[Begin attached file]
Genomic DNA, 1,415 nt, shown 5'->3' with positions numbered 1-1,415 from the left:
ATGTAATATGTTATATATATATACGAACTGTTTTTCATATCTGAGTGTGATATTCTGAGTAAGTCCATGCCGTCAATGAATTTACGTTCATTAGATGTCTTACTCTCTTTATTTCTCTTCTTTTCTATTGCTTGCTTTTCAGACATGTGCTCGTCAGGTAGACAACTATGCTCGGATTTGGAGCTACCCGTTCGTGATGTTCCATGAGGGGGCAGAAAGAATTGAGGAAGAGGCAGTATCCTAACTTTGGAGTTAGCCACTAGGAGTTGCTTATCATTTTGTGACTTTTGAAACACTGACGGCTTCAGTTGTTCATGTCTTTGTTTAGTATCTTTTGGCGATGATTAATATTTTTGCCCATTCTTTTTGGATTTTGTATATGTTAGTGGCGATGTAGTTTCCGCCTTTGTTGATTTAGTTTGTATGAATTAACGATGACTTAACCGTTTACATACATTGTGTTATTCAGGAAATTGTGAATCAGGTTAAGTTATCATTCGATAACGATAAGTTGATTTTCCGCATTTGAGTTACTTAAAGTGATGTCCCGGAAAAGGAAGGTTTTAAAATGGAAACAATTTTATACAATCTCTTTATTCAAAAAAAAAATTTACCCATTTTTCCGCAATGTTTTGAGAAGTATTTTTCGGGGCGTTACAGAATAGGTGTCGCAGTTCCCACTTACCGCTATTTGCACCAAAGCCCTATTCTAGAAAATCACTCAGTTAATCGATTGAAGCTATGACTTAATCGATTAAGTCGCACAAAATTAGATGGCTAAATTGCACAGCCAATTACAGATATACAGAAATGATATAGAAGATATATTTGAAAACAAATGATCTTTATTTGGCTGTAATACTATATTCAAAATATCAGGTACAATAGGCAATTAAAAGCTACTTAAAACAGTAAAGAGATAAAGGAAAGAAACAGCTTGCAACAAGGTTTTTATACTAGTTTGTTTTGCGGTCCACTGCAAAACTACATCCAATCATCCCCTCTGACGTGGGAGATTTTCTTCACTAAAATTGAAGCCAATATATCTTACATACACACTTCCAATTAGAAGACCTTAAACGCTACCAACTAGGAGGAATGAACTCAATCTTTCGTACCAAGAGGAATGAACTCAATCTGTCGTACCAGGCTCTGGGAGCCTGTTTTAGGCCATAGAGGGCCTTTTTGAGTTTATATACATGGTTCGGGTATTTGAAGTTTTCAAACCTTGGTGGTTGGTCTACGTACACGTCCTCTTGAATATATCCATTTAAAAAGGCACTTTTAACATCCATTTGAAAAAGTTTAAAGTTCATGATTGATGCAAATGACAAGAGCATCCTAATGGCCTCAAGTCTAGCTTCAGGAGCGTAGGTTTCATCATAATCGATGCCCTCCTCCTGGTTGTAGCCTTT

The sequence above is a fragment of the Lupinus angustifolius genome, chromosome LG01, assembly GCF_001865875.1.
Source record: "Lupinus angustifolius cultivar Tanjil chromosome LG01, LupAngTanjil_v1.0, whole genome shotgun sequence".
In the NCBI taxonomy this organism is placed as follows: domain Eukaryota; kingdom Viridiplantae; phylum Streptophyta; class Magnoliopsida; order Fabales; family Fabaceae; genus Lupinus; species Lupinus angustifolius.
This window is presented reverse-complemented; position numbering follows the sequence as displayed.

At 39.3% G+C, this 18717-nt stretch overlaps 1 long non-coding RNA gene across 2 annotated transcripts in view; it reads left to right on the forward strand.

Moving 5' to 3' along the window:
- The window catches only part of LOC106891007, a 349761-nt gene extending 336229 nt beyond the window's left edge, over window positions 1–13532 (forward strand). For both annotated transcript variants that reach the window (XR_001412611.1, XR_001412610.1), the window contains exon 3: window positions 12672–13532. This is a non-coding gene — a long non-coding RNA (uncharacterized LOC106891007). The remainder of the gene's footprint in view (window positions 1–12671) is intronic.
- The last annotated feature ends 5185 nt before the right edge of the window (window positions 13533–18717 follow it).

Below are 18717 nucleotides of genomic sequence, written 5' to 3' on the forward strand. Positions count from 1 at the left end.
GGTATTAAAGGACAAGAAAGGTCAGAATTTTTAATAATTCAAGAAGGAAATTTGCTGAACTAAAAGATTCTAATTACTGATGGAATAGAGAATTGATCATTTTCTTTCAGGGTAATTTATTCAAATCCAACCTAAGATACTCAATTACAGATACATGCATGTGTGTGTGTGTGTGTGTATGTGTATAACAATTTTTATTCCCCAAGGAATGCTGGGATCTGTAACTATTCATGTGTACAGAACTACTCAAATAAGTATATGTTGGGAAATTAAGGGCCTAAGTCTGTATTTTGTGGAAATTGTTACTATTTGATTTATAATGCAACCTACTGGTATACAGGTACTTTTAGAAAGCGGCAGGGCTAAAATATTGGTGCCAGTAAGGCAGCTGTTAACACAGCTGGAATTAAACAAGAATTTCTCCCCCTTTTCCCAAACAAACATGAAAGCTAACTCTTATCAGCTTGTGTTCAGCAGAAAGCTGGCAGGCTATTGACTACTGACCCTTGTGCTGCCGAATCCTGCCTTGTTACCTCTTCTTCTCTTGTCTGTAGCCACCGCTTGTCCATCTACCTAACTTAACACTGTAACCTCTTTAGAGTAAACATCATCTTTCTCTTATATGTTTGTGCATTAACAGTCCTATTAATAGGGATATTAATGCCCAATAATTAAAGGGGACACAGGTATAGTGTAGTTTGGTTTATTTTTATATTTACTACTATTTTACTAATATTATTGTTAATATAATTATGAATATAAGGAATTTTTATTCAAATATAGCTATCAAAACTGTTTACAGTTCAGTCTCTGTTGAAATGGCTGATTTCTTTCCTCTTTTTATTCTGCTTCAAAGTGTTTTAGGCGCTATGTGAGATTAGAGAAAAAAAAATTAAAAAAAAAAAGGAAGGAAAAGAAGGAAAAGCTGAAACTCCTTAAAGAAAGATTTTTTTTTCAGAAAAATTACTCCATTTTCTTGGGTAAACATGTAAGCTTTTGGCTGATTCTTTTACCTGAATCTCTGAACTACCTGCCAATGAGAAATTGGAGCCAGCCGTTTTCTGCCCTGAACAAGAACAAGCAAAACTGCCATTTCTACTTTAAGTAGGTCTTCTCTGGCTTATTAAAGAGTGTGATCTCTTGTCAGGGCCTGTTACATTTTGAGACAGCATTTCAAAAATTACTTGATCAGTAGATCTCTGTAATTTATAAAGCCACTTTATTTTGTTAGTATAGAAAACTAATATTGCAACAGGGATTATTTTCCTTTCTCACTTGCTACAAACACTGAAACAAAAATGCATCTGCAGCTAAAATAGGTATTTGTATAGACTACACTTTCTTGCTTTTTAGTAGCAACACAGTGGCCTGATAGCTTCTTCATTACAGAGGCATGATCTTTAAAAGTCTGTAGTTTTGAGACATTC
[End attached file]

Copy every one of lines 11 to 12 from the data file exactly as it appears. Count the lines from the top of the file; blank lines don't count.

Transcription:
Below are 18717 nucleotides of genomic sequence, written 5' to 3' on the forward strand. Positions count from 1 at the left end.
GGTATTAAAGGACAAGAAAGGTCAGAATTTTTAATAATTCAAGAAGGAAATTTGCTGAACTAAAAGATTCTAATTACTGATGGAATAGAGAATTGATCATTTTCTTTCAGGGTAATTTATTCAAATCCAACCTAAGATACTCAATTACAGATACATGCATGTGTGTGTGTGTGTGTGTATGTGTATAACAATTTTTATTCCCCAAGGAATGCTGGGATCTGTAACTATTCATGTGTACAGAACTACTCAAATAAGTATATGTTGGGAAATTAAGGGCCTAAGTCTGTATTTTGTGGAAATTGTTACTATTTGATTTATAATGCAACCTACTGGTATACAGGTACTTTTAGAAAGCGGCAGGGCTAAAATATTGGTGCCAGTAAGGCAGCTGTTAACACAGCTGGAATTAAACAAGAATTTCTCCCCCTTTTCCCAAACAAACATGAAAGCTAACTCTTATCAGCTTGTGTTCAGCAGAAAGCTGGCAGGCTATTGACTACTGACCCTTGTGCTGCCGAATCCTGCCTTGTTACCTCTTCTTCTCTTGTCTGTAGCCACCGCTTGTCCATCTACCTAACTTAACACTGTAACCTCTTTAGAGTAAACATCATCTTTCTCTTATATGTTTGTGCATTAACAGTCCTATTAATAGGGATATTAATGCCCAATAATTAAAGGGGACACAGGTATAGTGTAGTTTGGTTTATTTTTATATTTACTACTATTTTACTAATATTATTGTTAATATAATTATGAATATAAGGAATTTTTATTCAAATATAGCTATCAAAACTGTTTACAGTTCAGTCTCTGTTGAAATGGCTGATTTCTTTCCTCTTTTTATTCTGCTTCAAAGTGTTTTAGGCGCTATGTGAGATTAGAGAAAAAAAAATTAAAAAAAAAAAGGAAGGAAAAGAAGGAAAAGCTGAAACTCCTTAAAGAAAGATTTTTTTTTCAGAAAAATTACTCCATTTTCTTGGGTAAACATGTAAGCTTTTGGCTGATTCTTTTACCTGAATCTCTGAACTACCTGCCAATGAGAAATTGGAGCCAGCCGTTTTCTGCCCTGAACAAGAACAAGCAAAACTGCCATTTCTACTTTAAGTAGGTCTTCTCTGGCTTATTAAAGAGTGTGATCTCTTGTCAGGGCCTGTTACATTTTGAGACAGCATTTCAAAAATTACTTGATCAGTAGATCTCTGTAATTTATAAAGCCACTTTATTTTGTTAGTATAGAAAACTAATATTGCAACAGGGATTATTTTCCTTTCTCACTTGCTACAAACACTGAAACAAAAATGCATCTGCAGCTAAAATAGGTATTTGTATAGACTACACTTTCTTGCTTTTTAGTAGCAACACAGTGGCCTGATAGCTTCTTCATTACAGAGGCATGATCTTTAAAAGTCTGTAGTTTTGAGACATTC